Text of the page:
The "crux" of the Jesuit explanation is said to be scientia media, God's infallible, non-predetermining knowledge of futuribles (the free acts that rational creatures would place in various circumstances). By scientia media, e.g. God foresaw from eternity that I would freely consent to this grace, without being physically predetermined by Him to do so, and hence it would be an efficacious grace for me. Dominicans consider this scientia media "impossible," "contradictory," something that simply does not explain "how" God knows futuribles. To which Jesuits often reply that it is not intended to explain "how" God knows futuribles (that is a mystery), but "how He does not know them" i.e. by means of Dominican predetermining decrees (for if He did know them that way they would not be free acts). And so the controversy continues, as it has for a long, long time.

What has the Church said about the matter? Pope Benedict XIV declared in 1748 that the Dominican, Augustinian and Jesuit theories were all tenable and that declaration remains still in force. Today the Augustinian view seems to lack defenders. But the other two theories are strongly defended, along parallel lines that will probably not meet here below.

Chapter XVI.

External Graces in the Spiritual Life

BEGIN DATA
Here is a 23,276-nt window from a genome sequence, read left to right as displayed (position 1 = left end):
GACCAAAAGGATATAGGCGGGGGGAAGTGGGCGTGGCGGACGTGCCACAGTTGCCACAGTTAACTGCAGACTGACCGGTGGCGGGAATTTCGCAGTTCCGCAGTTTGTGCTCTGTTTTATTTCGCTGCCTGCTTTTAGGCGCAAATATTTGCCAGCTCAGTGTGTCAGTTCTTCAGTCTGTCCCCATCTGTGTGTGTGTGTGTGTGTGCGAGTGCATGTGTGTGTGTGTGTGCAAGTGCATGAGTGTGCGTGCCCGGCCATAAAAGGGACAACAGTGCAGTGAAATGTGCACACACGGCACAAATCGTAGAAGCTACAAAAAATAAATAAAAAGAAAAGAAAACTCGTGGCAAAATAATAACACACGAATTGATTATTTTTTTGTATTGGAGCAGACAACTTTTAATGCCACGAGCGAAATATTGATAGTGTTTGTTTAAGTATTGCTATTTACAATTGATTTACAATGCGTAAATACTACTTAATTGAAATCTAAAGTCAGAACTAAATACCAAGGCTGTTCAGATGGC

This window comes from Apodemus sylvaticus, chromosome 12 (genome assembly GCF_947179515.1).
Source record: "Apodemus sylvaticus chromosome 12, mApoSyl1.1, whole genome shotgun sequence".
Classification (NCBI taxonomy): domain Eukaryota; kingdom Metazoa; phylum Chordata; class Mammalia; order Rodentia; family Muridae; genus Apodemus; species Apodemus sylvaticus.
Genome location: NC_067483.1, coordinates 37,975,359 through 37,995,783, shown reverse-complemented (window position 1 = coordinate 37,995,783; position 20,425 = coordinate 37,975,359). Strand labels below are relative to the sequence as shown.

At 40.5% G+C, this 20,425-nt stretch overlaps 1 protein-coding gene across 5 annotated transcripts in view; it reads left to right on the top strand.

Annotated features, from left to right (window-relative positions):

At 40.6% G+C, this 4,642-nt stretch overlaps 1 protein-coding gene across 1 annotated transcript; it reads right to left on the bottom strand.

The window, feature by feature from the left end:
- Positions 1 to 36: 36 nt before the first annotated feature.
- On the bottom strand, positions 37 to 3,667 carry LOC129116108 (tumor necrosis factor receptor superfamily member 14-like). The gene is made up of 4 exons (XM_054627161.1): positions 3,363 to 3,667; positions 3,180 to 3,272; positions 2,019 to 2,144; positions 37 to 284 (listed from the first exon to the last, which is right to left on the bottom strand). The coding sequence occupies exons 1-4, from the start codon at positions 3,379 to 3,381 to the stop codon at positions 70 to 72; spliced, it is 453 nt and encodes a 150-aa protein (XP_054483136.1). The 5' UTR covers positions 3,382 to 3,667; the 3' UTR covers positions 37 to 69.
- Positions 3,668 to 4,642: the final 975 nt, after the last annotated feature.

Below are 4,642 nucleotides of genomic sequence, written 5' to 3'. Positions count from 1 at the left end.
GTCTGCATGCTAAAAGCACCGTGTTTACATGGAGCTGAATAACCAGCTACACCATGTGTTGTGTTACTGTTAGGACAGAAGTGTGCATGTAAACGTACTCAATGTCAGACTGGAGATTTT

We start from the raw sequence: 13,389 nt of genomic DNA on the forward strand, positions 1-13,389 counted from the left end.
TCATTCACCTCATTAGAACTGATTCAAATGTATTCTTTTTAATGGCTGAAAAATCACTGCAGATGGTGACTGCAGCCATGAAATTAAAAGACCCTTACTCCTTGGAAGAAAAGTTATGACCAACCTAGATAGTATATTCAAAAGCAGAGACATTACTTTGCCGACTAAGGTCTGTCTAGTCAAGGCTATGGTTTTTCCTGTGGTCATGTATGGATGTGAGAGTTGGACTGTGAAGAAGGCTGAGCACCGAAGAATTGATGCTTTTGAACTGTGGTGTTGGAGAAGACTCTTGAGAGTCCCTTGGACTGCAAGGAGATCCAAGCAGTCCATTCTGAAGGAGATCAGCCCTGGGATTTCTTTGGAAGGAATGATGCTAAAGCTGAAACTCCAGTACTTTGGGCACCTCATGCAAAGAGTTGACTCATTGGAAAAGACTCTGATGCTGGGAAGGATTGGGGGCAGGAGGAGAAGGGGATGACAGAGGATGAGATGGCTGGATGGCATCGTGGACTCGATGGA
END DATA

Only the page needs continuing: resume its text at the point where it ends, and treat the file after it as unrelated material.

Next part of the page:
Spiritual writers often describe the activity of God as embracing all time and all things, operating without ceasing and with divine surety for the sanctification of human souls. They see all creation as unified in this divine operation and consequently regard every creature, in its way, as a predestined means to lead men to their supernatural end; in other words, as a grace of God. "The order established by God, the good pleasure of God, the will of God, the action of God – grace -- all of these are the same thing in this life. It is God laboring to make the soul like to Himself. And perfection is nothing else than the soul's faithful cooperation with this labor of God." Moreover, what may not seem immediately evident, since the power of God is infinite, it is not only the good things but also the evil which He can use to accomplish His eternal designs upon men; so that "everything succeeds in the hands of God, He turns everything into good."

Although writers on the subject seldom distinguish between internal and external graces, but consider everything in some sense as a grace of God, yet it is not difficult to trace such a distinction in their writings. Following the common terminology, graces are called external when they are outside of man's intellect and will and internal when they are immediately and specially received from God within the intellect and will. In answer to the question, What is an external grace? we are told, "Every creature which is not an internal grace of God." "The divine order gives to all things, in favor of the soul which conforms to it, a supernatural and God-given value. Whatever this order imposes, whatever it comprehends, and all objects to which it extends, become sanctity and perfection; for its virtue knows no limits, but divinizes all things which it touches." As extensive as it is, this concept of external grace is in full accord with Catholic theology. St. Augustine, for example, does not hesitate to call external graces all the effects of supernatural providence which help the human will to perform acts of virtue and those which under divine guidance, prevent men from committing sin.